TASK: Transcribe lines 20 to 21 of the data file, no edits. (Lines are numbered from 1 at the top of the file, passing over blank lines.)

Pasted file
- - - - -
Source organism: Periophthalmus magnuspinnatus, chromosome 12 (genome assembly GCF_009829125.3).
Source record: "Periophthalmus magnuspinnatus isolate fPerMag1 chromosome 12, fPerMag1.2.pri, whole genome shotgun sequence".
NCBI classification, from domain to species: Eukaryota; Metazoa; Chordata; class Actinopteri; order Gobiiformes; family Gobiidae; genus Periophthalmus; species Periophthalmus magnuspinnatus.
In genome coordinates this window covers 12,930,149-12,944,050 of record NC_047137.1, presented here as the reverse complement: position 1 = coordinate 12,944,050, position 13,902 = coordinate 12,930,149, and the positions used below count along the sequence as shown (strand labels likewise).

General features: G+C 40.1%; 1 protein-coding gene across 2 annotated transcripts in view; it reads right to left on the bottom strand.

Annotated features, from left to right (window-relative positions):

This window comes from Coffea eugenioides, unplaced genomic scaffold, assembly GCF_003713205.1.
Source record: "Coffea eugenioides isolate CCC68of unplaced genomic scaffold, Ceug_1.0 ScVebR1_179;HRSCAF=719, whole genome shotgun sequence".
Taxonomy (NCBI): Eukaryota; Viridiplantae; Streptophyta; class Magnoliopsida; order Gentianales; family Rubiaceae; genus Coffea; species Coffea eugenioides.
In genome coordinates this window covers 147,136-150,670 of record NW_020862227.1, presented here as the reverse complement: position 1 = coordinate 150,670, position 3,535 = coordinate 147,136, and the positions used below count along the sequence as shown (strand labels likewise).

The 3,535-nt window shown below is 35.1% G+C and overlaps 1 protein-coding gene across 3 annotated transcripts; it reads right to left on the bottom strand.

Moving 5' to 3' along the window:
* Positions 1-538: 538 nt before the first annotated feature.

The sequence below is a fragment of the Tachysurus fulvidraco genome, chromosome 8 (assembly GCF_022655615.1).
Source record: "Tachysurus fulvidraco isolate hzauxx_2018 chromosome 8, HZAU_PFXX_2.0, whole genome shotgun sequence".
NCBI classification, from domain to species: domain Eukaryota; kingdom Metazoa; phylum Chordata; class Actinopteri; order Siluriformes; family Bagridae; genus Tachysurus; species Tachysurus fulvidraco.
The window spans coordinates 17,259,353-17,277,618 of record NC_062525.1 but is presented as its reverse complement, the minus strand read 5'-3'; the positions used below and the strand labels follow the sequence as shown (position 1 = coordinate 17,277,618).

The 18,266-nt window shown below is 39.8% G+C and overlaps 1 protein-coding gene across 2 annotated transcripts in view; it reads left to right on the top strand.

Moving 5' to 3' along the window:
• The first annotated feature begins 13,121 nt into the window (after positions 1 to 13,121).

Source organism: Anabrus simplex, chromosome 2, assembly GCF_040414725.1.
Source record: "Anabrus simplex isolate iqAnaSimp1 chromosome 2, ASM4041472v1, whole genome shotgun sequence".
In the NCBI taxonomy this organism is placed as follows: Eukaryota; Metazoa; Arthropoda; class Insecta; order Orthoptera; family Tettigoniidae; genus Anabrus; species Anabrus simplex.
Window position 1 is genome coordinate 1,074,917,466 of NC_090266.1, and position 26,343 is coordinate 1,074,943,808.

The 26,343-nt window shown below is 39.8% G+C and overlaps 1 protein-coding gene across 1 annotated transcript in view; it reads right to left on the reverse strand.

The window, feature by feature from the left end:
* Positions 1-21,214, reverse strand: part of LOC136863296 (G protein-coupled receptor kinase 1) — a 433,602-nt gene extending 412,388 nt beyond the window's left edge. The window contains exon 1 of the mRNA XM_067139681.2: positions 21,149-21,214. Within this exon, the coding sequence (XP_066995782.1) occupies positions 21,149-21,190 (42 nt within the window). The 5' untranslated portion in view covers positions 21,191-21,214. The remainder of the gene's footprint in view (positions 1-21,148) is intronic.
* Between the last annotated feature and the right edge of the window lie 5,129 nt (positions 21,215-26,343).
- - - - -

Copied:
• The first annotated feature begins 13,121 nt into the window (after positions 1 to 13,121).

Source organism: Anabrus simplex, chromosome 2, assembly GCF_040414725.1.